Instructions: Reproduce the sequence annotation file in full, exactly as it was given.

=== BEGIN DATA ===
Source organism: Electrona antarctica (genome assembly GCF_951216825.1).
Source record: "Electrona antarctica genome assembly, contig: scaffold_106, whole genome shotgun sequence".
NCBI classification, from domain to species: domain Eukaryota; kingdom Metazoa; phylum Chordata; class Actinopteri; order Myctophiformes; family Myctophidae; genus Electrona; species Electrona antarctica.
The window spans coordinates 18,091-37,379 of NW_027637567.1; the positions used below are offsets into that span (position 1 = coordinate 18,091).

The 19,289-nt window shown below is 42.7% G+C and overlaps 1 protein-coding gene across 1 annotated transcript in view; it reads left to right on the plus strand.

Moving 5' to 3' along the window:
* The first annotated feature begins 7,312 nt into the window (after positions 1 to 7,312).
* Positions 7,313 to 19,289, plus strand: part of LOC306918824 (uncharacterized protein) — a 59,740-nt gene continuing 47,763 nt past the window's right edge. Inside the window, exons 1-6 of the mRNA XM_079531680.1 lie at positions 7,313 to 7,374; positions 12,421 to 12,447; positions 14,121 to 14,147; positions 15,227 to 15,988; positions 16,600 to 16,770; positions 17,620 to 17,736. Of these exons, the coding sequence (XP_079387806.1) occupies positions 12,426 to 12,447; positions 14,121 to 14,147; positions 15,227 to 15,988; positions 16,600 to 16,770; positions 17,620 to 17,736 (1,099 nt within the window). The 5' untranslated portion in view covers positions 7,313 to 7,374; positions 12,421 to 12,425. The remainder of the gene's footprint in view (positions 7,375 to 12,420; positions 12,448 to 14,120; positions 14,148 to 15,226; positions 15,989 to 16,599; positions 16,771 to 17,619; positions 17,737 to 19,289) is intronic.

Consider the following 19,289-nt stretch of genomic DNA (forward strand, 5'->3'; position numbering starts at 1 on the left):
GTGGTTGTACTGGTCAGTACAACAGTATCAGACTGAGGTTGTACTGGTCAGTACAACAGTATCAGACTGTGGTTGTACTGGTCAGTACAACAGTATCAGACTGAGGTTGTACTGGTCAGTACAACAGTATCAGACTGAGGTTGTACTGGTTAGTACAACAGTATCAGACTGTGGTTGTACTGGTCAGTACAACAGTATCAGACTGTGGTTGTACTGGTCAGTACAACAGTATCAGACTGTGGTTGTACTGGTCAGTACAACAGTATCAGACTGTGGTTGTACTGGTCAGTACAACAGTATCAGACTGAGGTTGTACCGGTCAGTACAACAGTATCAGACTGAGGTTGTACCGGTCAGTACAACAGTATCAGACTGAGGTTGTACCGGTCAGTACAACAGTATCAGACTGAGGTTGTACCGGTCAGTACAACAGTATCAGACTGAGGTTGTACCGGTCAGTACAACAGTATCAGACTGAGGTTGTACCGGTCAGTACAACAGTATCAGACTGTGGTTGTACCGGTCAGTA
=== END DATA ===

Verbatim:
Source organism: Electrona antarctica (genome assembly GCF_951216825.1).
Source record: "Electrona antarctica genome assembly, contig: scaffold_106, whole genome shotgun sequence".
NCBI classification, from domain to species: domain Eukaryota; kingdom Metazoa; phylum Chordata; class Actinopteri; order Myctophiformes; family Myctophidae; genus Electrona; species Electrona antarctica.
The window spans coordinates 18,091-37,379 of NW_027637567.1; the positions used below are offsets into that span (position 1 = coordinate 18,091).

The 19,289-nt window shown below is 42.7% G+C and overlaps 1 protein-coding gene across 1 annotated transcript in view; it reads left to right on the plus strand.

Moving 5' to 3' along the window:
* The first annotated feature begins 7,312 nt into the window (after positions 1 to 7,312).
* Positions 7,313 to 19,289, plus strand: part of LOC306918824 (uncharacterized protein) — a 59,740-nt gene continuing 47,763 nt past the window's right edge. Inside the window, exons 1-6 of the mRNA XM_079531680.1 lie at positions 7,313 to 7,374; positions 12,421 to 12,447; positions 14,121 to 14,147; positions 15,227 to 15,988; positions 16,600 to 16,770; positions 17,620 to 17,736. Of these exons, the coding sequence (XP_079387806.1) occupies positions 12,426 to 12,447; positions 14,121 to 14,147; positions 15,227 to 15,988; positions 16,600 to 16,770; positions 17,620 to 17,736 (1,099 nt within the window). The 5' untranslated portion in view covers positions 7,313 to 7,374; positions 12,421 to 12,425. The remainder of the gene's footprint in view (positions 7,375 to 12,420; positions 12,448 to 14,120; positions 14,148 to 15,226; positions 15,989 to 16,599; positions 16,771 to 17,619; positions 17,737 to 19,289) is intronic.

Consider the following 19,289-nt stretch of genomic DNA (forward strand, 5'->3'; position numbering starts at 1 on the left):
GTGGTTGTACTGGTCAGTACAACAGTATCAGACTGAGGTTGTACTGGTCAGTACAACAGTATCAGACTGTGGTTGTACTGGTCAGTACAACAGTATCAGACTGAGGTTGTACTGGTCAGTACAACAGTATCAGACTGAGGTTGTACTGGTTAGTACAACAGTATCAGACTGTGGTTGTACTGGTCAGTACAACAGTATCAGACTGTGGTTGTACTGGTCAGTACAACAGTATCAGACTGTGGTTGTACTGGTCAGTACAACAGTATCAGACTGTGGTTGTACTGGTCAGTACAACAGTATCAGACTGAGGTTGTACCGGTCAGTACAACAGTATCAGACTGAGGTTGTACCGGTCAGTACAACAGTATCAGACTGAGGTTGTACCGGTCAGTACAACAGTATCAGACTGAGGTTGTACCGGTCAGTACAACAGTATCAGACTGAGGTTGTACCGGTCAGTACAACAGTATCAGACTGAGGTTGTACCGGTCAGTACAACAGTATCAGACTGTGGTTGTACCGGTCAGTA